Archive for the ‘Tutorials’ Category

Web 2.0 how-to design guide

Sunday, October 14th, 2007

In this tutorial, I describe various common graphic design elements in modern web (“2.0”) design style.

I then attempt to explain why they work (i.e. why they have become common), as well as how, when and where you might use each element in your designs.

It follows on from my Current Style article, and analyses in greater depth the design features of the current “Web 2.0” design style.

http://www.webdesignfromscratch.com/web-2.0-design-style-guide.cfm

Print stylesheet – the definitive guide

Saturday, August 11th, 2007

A print stylesheet formats a web page so when printed, it automatically prints in a user-friendly format. Print stylesheets have been around for a number of years and have been written about a lot. Yet so few websites implement them, meaning we’re left with web pages that frustratingly don’t properly print on to paper.

It’s remarkable that so few websites use print stylesheets as:

  • Print stylesheets enormously improve usability, especially for pages with a lot of content (such as this one!)
  • They’re phenomenally quick and easy to set

http://www.webcredible.co.uk/user-friendly-resources/css/print-stylesheet.shtml

A CSS styled table

Saturday, April 28th, 2007

by Veerle

Further to my article about the creation of a CSS calendar the thought crossed my mind to show you an example on how you can style a table using CSS. The data of tables can be boring so all the more reason that we need to attract attention to it and make it as pleasant to read as possible. Presentation and design with some basic accessibility rules in mind is the way to go.

http://veerle.duoh.com/index.php/blog/comments/a_css_styled_table/

Bring on the tables

Saturday, April 28th, 2007

Something that often seems to confuse people that are new to CSS-based layouts is the use of tables. I’ve seen plenty of cases where people interpret “avoid using tables for layout” as “don’t use tables at all”. It’s important to remember that tables are still perfectly fine to use – if used correctly.

Yes, do your best to avoid using tables for layout, but for tabular data, tables are what you should use. I’d like to talk about how tables should be used when marking up tabular data. There’s a lot more to tables in HTML and XHTML than just rows and cells. Much more. Especially if you want to make them accessible.

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Improving Your Process: Site Planning Guides

Thursday, April 19th, 2007

Sometimes improving your process not only helps yourself, it can benefit your clients as well. Using your time more effectively allows a client to receive more time and effort from you focused on enhancing the project as opposed to spending time resolving miscommunication.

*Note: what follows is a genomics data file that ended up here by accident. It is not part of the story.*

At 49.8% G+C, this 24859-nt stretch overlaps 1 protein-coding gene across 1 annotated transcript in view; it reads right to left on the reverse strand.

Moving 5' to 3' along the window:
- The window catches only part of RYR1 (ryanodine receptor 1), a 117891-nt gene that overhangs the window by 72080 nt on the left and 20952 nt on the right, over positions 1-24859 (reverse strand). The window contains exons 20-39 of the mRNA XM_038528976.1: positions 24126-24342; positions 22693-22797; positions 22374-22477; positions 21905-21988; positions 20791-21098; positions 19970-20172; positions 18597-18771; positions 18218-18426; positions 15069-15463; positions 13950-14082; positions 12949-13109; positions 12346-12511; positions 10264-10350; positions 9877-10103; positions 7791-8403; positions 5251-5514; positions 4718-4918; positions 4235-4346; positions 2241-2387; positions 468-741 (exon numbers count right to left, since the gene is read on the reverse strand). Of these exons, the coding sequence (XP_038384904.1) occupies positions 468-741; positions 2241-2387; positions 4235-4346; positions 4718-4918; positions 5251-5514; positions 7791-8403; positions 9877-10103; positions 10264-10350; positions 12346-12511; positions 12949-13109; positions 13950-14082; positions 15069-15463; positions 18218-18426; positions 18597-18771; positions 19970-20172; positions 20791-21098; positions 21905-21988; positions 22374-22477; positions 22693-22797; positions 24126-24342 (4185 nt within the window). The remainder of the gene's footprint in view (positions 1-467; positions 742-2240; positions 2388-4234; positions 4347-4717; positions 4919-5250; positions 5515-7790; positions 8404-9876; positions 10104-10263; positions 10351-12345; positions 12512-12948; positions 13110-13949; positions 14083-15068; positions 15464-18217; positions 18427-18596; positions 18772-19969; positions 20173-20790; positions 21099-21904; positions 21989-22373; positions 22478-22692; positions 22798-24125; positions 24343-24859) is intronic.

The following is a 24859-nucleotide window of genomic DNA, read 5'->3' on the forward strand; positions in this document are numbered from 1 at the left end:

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Transparent custom corners and borders, version 2

Thursday, April 19th, 2007

Thanks to Roger Johansson at www.456bereastreet.com for this:

It’s been almost a year and a half since I posted Transparent custom corners and borders, a technique for creating custom corners and borders with optional alpha transparency. The technique is based on a combination of CSS and JavaScript, and gives you a lot of flexibility when creating rounded corners or special borders.

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Alt text is an alternative, not a tooltip

Thursday, April 19th, 2007

It seems like there is a bit of confusion among many web developers and browser vendors surrounding the use of the alt attribute to provide alternative text for images and other non-textual elements.

In alt as a tooltip, Anne van Kesteren points to a document on the Channel9 Wiki site that contains feedback about Internet Explorer Programming Bugs. The alt attribute (yes, It’s alt attribute, not alt tag) and how it is displayed by Internet Explorer is discussed in the “Browser Behavior” section. Several people point out that Internet Explorer is wrong in displaying alternative text as a tooltip while also displaying the image.

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Efficient CSS with shorthand properties

Thursday, April 19th, 2007

One of the reasons for using CSS to layout websites is to reduce the amount of HTML sent to site visitors. To avoid just moving the bloat from HTML to CSS, you should try to keep the size of your CSS files down as well, and I thought I’d explain my favourite CSS efficiency trick: shorthand properties. Most people know about and use some shorthand, but many don’t make full use of these space saving properties.

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Using the title Attribute

Thursday, April 19th, 2007

Author: Gez Lemon:

The title attribute is intended to provide supplementary information about an element; for example, it might be used to provide extra information about the target of a link. Although the User Agent Accessibility Guidelines (UAAG) requires access to all content, current user agents provide very poor access to title text information, and what access they do provide is typically inaccessible for people with disabilities.

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Avoid 404

Thursday, April 19th, 2007

Another appropriate title for this post could be “fix it before you break it”. Although a proper written 404 page can help you out it is better if you redirect a user to a new location (301) or return him a page that says that the page did exist, but will never return (410). The problem is that a lot of web companies start completely over when building a new web site and do not really look at the existing site. The result is that once a new site has been released, the old links are rendered outdated and now return a 404.

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